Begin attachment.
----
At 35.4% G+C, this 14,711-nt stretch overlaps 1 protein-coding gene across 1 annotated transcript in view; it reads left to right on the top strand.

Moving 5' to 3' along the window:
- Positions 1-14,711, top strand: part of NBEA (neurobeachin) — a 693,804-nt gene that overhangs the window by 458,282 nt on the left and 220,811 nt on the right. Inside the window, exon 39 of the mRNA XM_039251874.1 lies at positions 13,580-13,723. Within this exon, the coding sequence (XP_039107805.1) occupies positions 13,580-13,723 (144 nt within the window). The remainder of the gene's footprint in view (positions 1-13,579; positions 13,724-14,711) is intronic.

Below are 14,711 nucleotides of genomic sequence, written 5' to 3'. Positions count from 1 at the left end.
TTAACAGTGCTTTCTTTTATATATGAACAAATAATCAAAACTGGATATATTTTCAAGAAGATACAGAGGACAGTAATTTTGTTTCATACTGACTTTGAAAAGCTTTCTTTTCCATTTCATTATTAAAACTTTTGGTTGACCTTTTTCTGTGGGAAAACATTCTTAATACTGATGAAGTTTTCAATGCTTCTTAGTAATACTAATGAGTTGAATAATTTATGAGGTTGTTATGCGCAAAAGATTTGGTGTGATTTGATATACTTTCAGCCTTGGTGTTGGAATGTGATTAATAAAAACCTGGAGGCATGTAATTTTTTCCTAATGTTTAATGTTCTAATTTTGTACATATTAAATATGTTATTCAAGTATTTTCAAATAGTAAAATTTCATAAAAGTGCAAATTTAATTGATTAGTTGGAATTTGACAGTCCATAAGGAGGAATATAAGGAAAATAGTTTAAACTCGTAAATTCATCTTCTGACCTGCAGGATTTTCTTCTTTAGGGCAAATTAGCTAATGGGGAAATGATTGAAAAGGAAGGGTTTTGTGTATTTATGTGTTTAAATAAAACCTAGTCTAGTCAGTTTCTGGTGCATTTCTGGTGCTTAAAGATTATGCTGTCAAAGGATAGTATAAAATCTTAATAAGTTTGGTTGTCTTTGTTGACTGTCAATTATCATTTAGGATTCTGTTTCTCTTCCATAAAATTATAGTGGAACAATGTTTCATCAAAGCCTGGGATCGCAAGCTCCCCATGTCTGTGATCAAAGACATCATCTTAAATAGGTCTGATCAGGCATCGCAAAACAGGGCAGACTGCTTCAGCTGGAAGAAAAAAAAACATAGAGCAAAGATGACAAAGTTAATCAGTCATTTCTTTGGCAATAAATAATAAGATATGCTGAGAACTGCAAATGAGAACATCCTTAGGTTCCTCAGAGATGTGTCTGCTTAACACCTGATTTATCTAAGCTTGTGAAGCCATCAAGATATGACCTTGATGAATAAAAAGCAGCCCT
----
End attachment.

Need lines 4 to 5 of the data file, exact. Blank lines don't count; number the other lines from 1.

Below are 14,711 nucleotides of genomic sequence, written 5' to 3'. Positions count from 1 at the left end.
TTAACAGTGCTTTCTTTTATATATGAACAAATAATCAAAACTGGATATATTTTCAAGAAGATACAGAGGACAGTAATTTTGTTTCATACTGACTTTGAAAAGCTTTCTTTTCCATTTCATTATTAAAACTTTTGGTTGACCTTTTTCTGTGGGAAAACATTCTTAATACTGATGAAGTTTTCAATGCTTCTTAGTAATACTAATGAGTTGAATAATTTATGAGGTTGTTATGCGCAAAAGATTTGGTGTGATTTGATATACTTTCAGCCTTGGTGTTGGAATGTGATTAATAAAAACCTGGAGGCATGTAATTTTTTCCTAATGTTTAATGTTCTAATTTTGTACATATTAAATATGTTATTCAAGTATTTTCAAATAGTAAAATTTCATAAAAGTGCAAATTTAATTGATTAGTTGGAATTTGACAGTCCATAAGGAGGAATATAAGGAAAATAGTTTAAACTCGTAAATTCATCTTCTGACCTGCAGGATTTTCTTCTTTAGGGCAAATTAGCTAATGGGGAAATGATTGAAAAGGAAGGGTTTTGTGTATTTATGTGTTTAAATAAAACCTAGTCTAGTCAGTTTCTGGTGCATTTCTGGTGCTTAAAGATTATGCTGTCAAAGGATAGTATAAAATCTTAATAAGTTTGGTTGTCTTTGTTGACTGTCAATTATCATTTAGGATTCTGTTTCTCTTCCATAAAATTATAGTGGAACAATGTTTCATCAAAGCCTGGGATCGCAAGCTCCCCATGTCTGTGATCAAAGACATCATCTTAAATAGGTCTGATCAGGCATCGCAAAACAGGGCAGACTGCTTCAGCTGGAAGAAAAAAAAACATAGAGCAAAGATGACAAAGTTAATCAGTCATTTCTTTGGCAATAAATAATAAGATATGCTGAGAACTGCAAATGAGAACATCCTTAGGTTCCTCAGAGATGTGTCTGCTTAACACCTGATTTATCTAAGCTTGTGAAGCCATCAAGATATGACCTTGATGAATAAAAAGCAGCCCT